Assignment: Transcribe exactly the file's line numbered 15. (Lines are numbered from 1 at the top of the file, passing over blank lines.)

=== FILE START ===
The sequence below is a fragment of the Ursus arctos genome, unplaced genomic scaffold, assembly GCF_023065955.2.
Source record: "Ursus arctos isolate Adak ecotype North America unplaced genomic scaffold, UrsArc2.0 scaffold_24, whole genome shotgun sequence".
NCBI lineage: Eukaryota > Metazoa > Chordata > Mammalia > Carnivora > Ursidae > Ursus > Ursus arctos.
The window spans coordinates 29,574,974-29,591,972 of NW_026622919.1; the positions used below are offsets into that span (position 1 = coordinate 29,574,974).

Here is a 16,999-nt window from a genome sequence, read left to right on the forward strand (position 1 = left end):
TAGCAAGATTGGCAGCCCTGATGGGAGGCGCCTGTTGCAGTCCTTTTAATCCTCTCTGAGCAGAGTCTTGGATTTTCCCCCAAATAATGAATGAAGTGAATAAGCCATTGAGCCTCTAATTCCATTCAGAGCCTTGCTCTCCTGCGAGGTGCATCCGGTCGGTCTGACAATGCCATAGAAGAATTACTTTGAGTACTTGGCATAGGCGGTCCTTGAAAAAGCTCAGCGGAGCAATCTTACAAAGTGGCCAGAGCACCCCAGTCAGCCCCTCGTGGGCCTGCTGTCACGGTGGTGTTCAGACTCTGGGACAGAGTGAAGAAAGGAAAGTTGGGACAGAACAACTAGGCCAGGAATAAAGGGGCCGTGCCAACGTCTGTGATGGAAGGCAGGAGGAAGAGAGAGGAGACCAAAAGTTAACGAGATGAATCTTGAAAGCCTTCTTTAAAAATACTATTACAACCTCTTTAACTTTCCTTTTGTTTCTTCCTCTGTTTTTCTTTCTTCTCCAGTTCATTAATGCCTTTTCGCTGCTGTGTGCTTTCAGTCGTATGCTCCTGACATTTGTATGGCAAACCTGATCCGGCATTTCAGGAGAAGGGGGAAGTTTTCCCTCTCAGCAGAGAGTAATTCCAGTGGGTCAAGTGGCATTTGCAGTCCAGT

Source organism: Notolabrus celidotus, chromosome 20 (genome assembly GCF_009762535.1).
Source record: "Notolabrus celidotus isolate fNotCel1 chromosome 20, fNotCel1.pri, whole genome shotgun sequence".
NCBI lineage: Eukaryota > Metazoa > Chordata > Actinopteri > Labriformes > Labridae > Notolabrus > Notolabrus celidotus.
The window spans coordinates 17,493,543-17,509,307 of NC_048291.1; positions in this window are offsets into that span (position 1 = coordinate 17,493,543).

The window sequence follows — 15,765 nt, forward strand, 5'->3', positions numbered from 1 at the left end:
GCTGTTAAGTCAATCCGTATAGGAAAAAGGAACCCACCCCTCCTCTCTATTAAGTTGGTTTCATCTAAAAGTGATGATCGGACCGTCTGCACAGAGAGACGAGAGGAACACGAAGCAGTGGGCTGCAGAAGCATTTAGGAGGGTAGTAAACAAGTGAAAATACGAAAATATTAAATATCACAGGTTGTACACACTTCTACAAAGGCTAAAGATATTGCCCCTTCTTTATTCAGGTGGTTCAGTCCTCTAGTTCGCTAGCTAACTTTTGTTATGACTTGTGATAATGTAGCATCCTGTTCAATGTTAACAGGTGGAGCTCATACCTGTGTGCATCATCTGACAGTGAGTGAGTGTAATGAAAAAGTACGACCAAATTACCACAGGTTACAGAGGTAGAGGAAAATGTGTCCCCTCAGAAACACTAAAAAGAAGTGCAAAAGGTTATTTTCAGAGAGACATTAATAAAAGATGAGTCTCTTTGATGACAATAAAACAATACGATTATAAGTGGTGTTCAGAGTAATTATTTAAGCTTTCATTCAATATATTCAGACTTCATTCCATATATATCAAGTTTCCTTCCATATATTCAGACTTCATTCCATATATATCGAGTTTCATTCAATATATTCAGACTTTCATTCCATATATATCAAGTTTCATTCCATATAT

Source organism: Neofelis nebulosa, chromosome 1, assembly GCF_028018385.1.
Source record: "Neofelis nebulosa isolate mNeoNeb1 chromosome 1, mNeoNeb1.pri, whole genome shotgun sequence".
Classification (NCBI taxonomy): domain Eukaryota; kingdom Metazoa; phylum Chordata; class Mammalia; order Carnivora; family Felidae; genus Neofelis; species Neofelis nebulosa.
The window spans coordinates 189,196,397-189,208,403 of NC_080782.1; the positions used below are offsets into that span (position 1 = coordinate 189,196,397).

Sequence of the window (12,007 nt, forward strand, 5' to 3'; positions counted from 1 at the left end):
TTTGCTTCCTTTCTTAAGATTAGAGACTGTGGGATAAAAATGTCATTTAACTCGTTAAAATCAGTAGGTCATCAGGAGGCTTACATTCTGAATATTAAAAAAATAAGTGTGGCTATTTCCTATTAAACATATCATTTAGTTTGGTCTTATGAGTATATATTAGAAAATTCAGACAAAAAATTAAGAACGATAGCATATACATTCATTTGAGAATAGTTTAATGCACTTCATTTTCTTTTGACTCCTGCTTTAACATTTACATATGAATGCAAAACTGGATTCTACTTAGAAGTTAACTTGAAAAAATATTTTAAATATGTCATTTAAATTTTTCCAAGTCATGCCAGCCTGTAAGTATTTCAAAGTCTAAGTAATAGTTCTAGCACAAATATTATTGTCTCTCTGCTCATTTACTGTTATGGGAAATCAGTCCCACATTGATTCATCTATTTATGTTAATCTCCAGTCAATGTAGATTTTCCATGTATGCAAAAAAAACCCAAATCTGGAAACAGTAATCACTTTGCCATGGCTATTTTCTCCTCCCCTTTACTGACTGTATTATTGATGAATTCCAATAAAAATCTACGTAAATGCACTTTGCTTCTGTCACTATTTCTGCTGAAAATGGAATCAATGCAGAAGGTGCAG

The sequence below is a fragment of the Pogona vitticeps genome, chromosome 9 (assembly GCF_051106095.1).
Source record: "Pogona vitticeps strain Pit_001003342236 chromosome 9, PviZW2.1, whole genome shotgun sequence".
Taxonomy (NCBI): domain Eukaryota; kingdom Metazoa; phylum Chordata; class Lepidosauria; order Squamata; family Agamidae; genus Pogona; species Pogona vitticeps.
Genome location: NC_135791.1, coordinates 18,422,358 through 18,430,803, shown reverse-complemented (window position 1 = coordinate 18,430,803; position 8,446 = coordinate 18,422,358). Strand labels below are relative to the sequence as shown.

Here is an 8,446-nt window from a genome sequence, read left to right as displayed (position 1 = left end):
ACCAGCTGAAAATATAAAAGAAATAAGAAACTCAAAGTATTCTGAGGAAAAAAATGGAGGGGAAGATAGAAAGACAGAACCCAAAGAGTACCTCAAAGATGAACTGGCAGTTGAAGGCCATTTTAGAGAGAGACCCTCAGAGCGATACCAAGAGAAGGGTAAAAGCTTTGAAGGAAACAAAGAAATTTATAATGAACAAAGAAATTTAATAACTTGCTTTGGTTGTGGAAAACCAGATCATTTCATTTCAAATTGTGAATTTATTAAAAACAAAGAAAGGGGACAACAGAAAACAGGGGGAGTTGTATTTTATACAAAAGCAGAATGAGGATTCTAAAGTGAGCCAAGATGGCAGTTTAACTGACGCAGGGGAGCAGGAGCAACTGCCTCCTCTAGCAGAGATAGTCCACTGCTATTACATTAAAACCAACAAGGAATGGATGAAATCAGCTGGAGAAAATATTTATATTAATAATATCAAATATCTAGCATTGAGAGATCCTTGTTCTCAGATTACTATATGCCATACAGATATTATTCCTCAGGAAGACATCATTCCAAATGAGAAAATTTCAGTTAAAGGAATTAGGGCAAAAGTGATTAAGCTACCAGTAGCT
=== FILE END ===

Classification (NCBI taxonomy): domain Eukaryota; kingdom Metazoa; phylum Chordata; class Mammalia; order Carnivora; family Felidae; genus Neofelis; species Neofelis nebulosa.